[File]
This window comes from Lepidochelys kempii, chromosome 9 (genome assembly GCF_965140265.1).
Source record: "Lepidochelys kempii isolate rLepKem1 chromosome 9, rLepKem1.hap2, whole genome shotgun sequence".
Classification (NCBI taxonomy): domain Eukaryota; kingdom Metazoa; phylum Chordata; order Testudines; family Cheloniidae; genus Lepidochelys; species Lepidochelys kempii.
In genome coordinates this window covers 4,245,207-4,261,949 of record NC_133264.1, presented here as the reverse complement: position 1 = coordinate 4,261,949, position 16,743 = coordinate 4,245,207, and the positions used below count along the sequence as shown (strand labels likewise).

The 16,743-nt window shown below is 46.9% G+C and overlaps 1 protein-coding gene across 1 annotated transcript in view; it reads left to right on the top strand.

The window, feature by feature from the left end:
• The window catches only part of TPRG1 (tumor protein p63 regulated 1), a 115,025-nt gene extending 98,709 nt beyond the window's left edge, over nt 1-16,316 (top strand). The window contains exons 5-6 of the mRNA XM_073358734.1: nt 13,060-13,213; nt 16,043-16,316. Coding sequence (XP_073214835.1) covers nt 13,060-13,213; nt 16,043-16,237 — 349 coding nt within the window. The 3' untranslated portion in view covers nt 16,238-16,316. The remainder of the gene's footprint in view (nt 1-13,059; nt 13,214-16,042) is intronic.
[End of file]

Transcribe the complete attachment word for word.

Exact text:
This window comes from Lepidochelys kempii, chromosome 9 (genome assembly GCF_965140265.1).
Source record: "Lepidochelys kempii isolate rLepKem1 chromosome 9, rLepKem1.hap2, whole genome shotgun sequence".
Classification (NCBI taxonomy): domain Eukaryota; kingdom Metazoa; phylum Chordata; order Testudines; family Cheloniidae; genus Lepidochelys; species Lepidochelys kempii.
In genome coordinates this window covers 4,245,207-4,261,949 of record NC_133264.1, presented here as the reverse complement: position 1 = coordinate 4,261,949, position 16,743 = coordinate 4,245,207, and the positions used below count along the sequence as shown (strand labels likewise).

The 16,743-nt window shown below is 46.9% G+C and overlaps 1 protein-coding gene across 1 annotated transcript in view; it reads left to right on the top strand.

The window, feature by feature from the left end:
• The window catches only part of TPRG1 (tumor protein p63 regulated 1), a 115,025-nt gene extending 98,709 nt beyond the window's left edge, over nt 1-16,316 (top strand). The window contains exons 5-6 of the mRNA XM_073358734.1: nt 13,060-13,213; nt 16,043-16,316. Coding sequence (XP_073214835.1) covers nt 13,060-13,213; nt 16,043-16,237 — 349 coding nt within the window. The 3' untranslated portion in view covers nt 16,238-16,316. The remainder of the gene's footprint in view (nt 1-13,059; nt 13,214-16,042) is intronic.